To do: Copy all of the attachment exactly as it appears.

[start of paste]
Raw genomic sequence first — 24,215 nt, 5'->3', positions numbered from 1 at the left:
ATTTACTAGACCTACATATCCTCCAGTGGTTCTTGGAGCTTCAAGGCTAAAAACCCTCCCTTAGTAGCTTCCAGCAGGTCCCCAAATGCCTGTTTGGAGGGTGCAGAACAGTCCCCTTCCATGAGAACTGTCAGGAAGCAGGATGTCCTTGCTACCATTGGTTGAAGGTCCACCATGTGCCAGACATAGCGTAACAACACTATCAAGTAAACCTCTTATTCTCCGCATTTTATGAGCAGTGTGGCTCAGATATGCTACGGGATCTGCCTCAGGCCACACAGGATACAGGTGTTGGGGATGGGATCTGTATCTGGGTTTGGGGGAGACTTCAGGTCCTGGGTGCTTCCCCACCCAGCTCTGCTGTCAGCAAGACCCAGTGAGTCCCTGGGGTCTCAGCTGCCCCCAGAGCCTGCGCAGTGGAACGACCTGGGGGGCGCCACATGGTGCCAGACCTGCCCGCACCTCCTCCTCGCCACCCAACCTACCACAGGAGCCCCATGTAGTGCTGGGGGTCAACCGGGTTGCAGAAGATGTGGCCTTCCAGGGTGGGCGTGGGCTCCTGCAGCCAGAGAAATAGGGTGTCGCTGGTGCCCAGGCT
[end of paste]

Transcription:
Raw genomic sequence first — 24,215 nt, 5'->3', positions numbered from 1 at the left:
ATTTACTAGACCTACATATCCTCCAGTGGTTCTTGGAGCTTCAAGGCTAAAAACCCTCCCTTAGTAGCTTCCAGCAGGTCCCCAAATGCCTGTTTGGAGGGTGCAGAACAGTCCCCTTCCATGAGAACTGTCAGGAAGCAGGATGTCCTTGCTACCATTGGTTGAAGGTCCACCATGTGCCAGACATAGCGTAACAACACTATCAAGTAAACCTCTTATTCTCCGCATTTTATGAGCAGTGTGGCTCAGATATGCTACGGGATCTGCCTCAGGCCACACAGGATACAGGTGTTGGGGATGGGATCTGTATCTGGGTTTGGGGGAGACTTCAGGTCCTGGGTGCTTCCCCACCCAGCTCTGCTGTCAGCAAGACCCAGTGAGTCCCTGGGGTCTCAGCTGCCCCCAGAGCCTGCGCAGTGGAACGACCTGGGGGGCGCCACATGGTGCCAGACCTGCCCGCACCTCCTCCTCGCCACCCAACCTACCACAGGAGCCCCATGTAGTGCTGGGGGTCAACCGGGTTGCAGAAGATGTGGCCTTCCAGGGTGGGCGTGGGCTCCTGCAGCCAGAGAAATAGGGTGTCGCTGGTGCCCAGGCT